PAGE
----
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Setbacks deferred; C-K Council seeking more information 

A motion to implement municipal wind turbine setbacks was deferred for more information on Monday.

East Kent Coun. Jim Brown had requested various mandatory distance requirements, depending on whether the property was residential or commercial in nature.

While there are already guidelines from Ontario’s Ministry of the Environment, Brown said much more needs to be done before any more wind farm applications come forward.

“I don’t believe we have formal enough zoning in place – we have to have something firm,” he said. “We should have these setbacks in place before we go any further.”

Brown suggested a minimum of 1.5 kilometres from a residential or institutional zone; 750 metres from an off-site dwelling; 500 metres from a commercial zone; and four kilometres from the Lake Erie and Lake St. Clair shoreline.

He said he travelled the municipality conducting his own research to compile these figures.

However, other councillors believed a more detailed method is needed.

“Find the rationale and the scientific basis for these particular distances,” said North Kent Coun. Bill Weaver. “There was a number just chosen and put down.”

Acting chief administrative officer Gerry Wolting said the municipality couldn’t defend setbacks if they are not based on science.

“We would not be successful in any appeal,” he said.

Chatham Coun. Doug Sulman entered a motion to defer the recommendations and that no wind farm applications come before council until a report is completed on the potential proliferation of wind turbines.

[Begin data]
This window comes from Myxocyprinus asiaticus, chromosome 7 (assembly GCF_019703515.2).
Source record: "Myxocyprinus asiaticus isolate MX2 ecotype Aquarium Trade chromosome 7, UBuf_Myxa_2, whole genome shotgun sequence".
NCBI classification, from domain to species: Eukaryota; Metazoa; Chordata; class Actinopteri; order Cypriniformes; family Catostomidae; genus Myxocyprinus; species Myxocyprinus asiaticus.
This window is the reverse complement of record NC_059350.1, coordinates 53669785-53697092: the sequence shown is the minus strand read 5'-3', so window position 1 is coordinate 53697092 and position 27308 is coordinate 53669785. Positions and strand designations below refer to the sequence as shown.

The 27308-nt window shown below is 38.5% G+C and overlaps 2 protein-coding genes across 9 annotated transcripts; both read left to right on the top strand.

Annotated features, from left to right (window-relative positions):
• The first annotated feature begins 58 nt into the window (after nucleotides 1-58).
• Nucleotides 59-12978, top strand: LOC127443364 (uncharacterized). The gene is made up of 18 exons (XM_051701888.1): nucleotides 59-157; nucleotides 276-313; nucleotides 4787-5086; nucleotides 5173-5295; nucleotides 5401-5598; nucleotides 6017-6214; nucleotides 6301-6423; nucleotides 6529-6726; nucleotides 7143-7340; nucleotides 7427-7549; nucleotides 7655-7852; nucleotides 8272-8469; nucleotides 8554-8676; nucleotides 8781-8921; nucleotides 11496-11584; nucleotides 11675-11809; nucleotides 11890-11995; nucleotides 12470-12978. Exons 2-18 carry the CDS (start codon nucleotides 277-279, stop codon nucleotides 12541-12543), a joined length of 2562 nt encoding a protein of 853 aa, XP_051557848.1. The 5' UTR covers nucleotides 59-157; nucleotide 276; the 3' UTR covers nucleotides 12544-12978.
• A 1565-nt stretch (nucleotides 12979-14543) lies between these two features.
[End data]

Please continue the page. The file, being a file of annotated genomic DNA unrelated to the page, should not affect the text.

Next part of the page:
The timeline for the report is before the Ontario Power Authority proceeds with its next round of request for proposals (RFPs).

“In my view, we have to set some standards,” Sulman said. “Are these the right numbers? I don’t know. We need to find out more information.”

Council did approve a 30-day notification period before any meeting in which the holding pattern on a potential wind property could be removed.

Trevor Terfloth

The Chatham Daily News

6 May 2008

This article is the work of the source indicated. Any opinions expressed in it are not necessarily those of National Wind Watch.

The copyright of this article resides with the author or publisher indicated. As part of its noncommercial educational effort to present the environmental, social, scientific, and economic issues of large-scale wind power development to a global audience seeking such information, National Wind Watch endeavors to observe “fair use” as provided for in section 107 of U.S. Copyright Law and similar “fair dealing” provisions of the copyright laws of other nations. Send requests to excerpt, general inquiries, and comments via e-mail.

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